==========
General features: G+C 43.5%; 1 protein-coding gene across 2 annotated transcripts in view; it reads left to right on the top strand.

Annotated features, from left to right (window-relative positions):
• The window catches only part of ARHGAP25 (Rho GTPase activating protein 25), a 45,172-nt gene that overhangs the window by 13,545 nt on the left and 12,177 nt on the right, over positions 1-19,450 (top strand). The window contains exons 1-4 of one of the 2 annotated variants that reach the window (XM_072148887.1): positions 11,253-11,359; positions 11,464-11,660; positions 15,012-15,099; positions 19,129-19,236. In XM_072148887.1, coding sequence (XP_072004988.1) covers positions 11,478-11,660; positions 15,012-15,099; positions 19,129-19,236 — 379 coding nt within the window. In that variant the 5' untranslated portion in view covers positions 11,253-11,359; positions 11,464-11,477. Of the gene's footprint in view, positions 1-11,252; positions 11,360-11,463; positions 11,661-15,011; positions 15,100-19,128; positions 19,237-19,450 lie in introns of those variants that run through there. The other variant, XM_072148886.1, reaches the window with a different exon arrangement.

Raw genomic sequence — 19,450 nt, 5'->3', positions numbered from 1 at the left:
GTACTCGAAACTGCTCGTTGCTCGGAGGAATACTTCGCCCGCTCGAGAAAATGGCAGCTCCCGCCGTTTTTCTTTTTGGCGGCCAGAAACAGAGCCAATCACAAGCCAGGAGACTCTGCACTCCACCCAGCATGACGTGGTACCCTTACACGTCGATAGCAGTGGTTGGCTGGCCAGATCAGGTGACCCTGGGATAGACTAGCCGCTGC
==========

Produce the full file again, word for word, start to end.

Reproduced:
General features: G+C 43.5%; 1 protein-coding gene across 2 annotated transcripts in view; it reads left to right on the top strand.

Annotated features, from left to right (window-relative positions):
• The window catches only part of ARHGAP25 (Rho GTPase activating protein 25), a 45,172-nt gene that overhangs the window by 13,545 nt on the left and 12,177 nt on the right, over positions 1-19,450 (top strand). The window contains exons 1-4 of one of the 2 annotated variants that reach the window (XM_072148887.1): positions 11,253-11,359; positions 11,464-11,660; positions 15,012-15,099; positions 19,129-19,236. In XM_072148887.1, coding sequence (XP_072004988.1) covers positions 11,478-11,660; positions 15,012-15,099; positions 19,129-19,236 — 379 coding nt within the window. In that variant the 5' untranslated portion in view covers positions 11,253-11,359; positions 11,464-11,477. Of the gene's footprint in view, positions 1-11,252; positions 11,360-11,463; positions 11,661-15,011; positions 15,100-19,128; positions 19,237-19,450 lie in introns of those variants that run through there. The other variant, XM_072148886.1, reaches the window with a different exon arrangement.

Raw genomic sequence — 19,450 nt, 5'->3', positions numbered from 1 at the left:
GTACTCGAAACTGCTCGTTGCTCGGAGGAATACTTCGCCCGCTCGAGAAAATGGCAGCTCCCGCCGTTTTTCTTTTTGGCGGCCAGAAACAGAGCCAATCACAAGCCAGGAGACTCTGCACTCCACCCAGCATGACGTGGTACCCTTACACGTCGATAGCAGTGGTTGGCTGGCCAGATCAGGTGACCCTGGGATAGACTAGCCGCTGC